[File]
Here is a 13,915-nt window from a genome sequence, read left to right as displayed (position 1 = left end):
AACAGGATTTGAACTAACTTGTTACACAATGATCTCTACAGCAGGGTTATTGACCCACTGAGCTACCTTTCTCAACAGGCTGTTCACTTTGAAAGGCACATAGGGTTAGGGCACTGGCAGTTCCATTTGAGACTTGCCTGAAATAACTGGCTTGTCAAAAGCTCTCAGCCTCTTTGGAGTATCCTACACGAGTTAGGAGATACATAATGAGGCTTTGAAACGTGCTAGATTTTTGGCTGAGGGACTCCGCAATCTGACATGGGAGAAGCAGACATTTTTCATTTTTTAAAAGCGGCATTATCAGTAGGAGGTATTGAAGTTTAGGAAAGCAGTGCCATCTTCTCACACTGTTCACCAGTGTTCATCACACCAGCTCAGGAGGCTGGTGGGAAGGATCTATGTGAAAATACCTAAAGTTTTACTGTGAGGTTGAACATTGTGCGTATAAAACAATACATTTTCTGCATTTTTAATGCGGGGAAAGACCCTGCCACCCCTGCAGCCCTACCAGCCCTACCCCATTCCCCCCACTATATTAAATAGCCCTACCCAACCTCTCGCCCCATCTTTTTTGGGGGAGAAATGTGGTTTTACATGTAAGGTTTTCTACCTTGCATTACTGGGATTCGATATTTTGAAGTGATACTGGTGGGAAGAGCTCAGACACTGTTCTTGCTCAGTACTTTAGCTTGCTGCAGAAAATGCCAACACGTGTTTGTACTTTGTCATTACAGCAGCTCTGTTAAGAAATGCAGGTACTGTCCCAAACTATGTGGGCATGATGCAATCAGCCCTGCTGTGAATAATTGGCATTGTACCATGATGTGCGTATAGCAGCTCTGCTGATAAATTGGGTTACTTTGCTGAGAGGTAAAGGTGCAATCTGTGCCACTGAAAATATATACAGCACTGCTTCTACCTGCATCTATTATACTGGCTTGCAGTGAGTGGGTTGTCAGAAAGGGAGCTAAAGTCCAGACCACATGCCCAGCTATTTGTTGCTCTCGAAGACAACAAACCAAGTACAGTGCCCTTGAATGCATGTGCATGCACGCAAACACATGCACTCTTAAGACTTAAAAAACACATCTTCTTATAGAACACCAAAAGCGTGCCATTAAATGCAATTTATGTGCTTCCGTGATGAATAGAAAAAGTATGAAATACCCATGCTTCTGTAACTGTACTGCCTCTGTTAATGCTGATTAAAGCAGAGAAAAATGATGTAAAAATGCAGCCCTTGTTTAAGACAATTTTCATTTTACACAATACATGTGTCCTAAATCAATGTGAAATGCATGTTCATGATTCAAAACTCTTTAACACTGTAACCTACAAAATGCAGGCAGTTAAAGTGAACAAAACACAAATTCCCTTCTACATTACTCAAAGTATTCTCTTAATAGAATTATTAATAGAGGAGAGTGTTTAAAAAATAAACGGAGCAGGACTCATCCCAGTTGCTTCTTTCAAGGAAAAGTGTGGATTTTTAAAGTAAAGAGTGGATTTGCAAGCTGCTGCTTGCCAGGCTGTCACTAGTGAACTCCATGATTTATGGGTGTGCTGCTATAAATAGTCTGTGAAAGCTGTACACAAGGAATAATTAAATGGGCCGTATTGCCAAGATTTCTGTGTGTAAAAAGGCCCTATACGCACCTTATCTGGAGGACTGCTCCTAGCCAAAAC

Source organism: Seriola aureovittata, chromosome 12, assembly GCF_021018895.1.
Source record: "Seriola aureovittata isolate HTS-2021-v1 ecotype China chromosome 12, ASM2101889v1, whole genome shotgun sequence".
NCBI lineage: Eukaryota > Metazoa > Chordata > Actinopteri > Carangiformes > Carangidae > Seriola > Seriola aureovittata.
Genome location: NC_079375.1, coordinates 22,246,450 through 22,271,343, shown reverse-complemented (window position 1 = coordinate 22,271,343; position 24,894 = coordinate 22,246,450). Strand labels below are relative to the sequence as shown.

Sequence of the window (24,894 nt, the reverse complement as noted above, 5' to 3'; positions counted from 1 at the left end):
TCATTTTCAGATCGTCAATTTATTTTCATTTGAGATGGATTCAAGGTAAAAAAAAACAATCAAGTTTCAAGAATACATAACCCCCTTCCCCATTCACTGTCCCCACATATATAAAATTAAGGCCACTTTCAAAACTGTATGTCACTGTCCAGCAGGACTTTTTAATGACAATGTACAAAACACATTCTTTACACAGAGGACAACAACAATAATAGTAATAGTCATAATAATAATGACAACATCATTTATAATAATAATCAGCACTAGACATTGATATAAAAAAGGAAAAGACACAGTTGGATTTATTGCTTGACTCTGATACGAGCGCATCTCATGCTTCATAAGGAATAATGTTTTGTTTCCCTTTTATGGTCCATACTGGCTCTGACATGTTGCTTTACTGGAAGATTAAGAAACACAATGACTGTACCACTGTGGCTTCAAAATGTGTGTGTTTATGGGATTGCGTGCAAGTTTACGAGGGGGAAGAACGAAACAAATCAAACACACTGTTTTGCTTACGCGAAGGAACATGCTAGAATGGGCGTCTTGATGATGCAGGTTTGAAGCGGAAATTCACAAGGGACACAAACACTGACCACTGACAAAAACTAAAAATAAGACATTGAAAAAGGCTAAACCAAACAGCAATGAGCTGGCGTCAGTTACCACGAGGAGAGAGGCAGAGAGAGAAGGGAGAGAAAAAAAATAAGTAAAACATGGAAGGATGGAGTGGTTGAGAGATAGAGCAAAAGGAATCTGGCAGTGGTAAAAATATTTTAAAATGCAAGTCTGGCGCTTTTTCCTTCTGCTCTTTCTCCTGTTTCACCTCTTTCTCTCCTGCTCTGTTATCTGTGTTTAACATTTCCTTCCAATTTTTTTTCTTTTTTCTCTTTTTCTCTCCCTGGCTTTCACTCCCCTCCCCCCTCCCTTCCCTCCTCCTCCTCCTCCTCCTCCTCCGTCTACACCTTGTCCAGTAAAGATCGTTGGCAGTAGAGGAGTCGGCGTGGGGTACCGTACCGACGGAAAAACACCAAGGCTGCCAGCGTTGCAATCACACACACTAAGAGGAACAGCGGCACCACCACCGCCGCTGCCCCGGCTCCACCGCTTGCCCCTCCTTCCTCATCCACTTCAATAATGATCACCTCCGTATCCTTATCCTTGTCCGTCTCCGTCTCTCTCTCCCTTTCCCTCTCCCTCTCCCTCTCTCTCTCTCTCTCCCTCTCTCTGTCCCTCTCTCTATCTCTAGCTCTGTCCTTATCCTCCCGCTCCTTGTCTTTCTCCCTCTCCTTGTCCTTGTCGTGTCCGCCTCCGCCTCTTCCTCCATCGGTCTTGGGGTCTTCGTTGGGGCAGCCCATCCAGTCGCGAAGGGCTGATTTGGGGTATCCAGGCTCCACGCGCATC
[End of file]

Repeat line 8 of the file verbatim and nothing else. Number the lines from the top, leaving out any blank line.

TCATTTTCAGATCGTCAATTTATTTTCATTTGAGATGGATTCAAGGTAAAAAAAAACAATCAAGTTTCAAGAATACATAACCCCCTTCCCCATTCACTGTCCCCACATATATAAAATTAAGGCCACTTTCAAAACTGTATGTCACTGTCCAGCAGGACTTTTTAATGACAATGTACAAAACACATTCTTTACACAGAGGACAACAACAATAATAGTAATAGTCATAATAATAATGACAACATCATTTATAATAATAATCAGCACTAGACATTGATATAAAAAAGGAAAAGACACAGTTGGATTTATTGCTTGACTCTGATACGAGCGCATCTCATGCTTCATAAGGAATAATGTTTTGTTTCCCTTTTATGGTCCATACTGGCTCTGACATGTTGCTTTACTGGAAGATTAAGAAACACAATGACTGTACCACTGTGGCTTCAAAATGTGTGTGTTTATGGGATTGCGTGCAAGTTTACGAGGGGGAAGAACGAAACAAATCAAACACACTGTTTTGCTTACGCGAAGGAACATGCTAGAATGGGCGTCTTGATGATGCAGGTTTGAAGCGGAAATTCACAAGGGACACAAACACTGACCACTGACAAAAACTAAAAATAAGACATTGAAAAAGGCTAAACCAAACAGCAATGAGCTGGCGTCAGTTACCACGAGGAGAGAGGCAGAGAGAGAAGGGAGAGAAAAAAAATAAGTAAAACATGGAAGGATGGAGTGGTTGAGAGATAGAGCAAAAGGAATCTGGCAGTGGTAAAAATATTTTAAAATGCAAGTCTGGCGCTTTTTCCTTCTGCTCTTTCTCCTGTTTCACCTCTTTCTCTCCTGCTCTGTTATCTGTGTTTAACATTTCCTTCCAATTTTTTTTCTTTTTTCTCTTTTTCTCTCCCTGGCTTTCACTCCCCTCCCCCCTCCCTTCCCTCCTCCTCCTCCTCCTCCTCCTCCGTCTACACCTTGTCCAGTAAAGATCGTTGGCAGTAGAGGAGTCGGCGTGGGGTACCGTACCGACGGAAAAACACCAAGGCTGCCAGCGTTGCAATCACACACACTAAGAGGAACAGCGGCACCACCACCGCCGCTGCCCCGGCTCCACCGCTTGCCCCTCCTTCCTCATCCACTTCAATAATGATCACCTCCGTATCCTTATCCTTGTCCGTCTCCGTCTCTCTCTCCCTTTCCCTCTCCCTCTCCCTCTCTCTCTCTCTCTCCCTCTCTCTGTCCCTCTCTCTATCTCTAGCTCTGTCCTTATCCTCCCGCTCCTTGTCTTTCTCCCTCTCCTTGTCCTTGTCGTGTCCGCCTCCGCCTCTTCCTCCATCGGTCTTGGGGTCTTCGTTGGGGCAGCCCATCCAGTCGCGAAGGGCTGATTTGGGGTATCCAGGCTCCACGCGCATC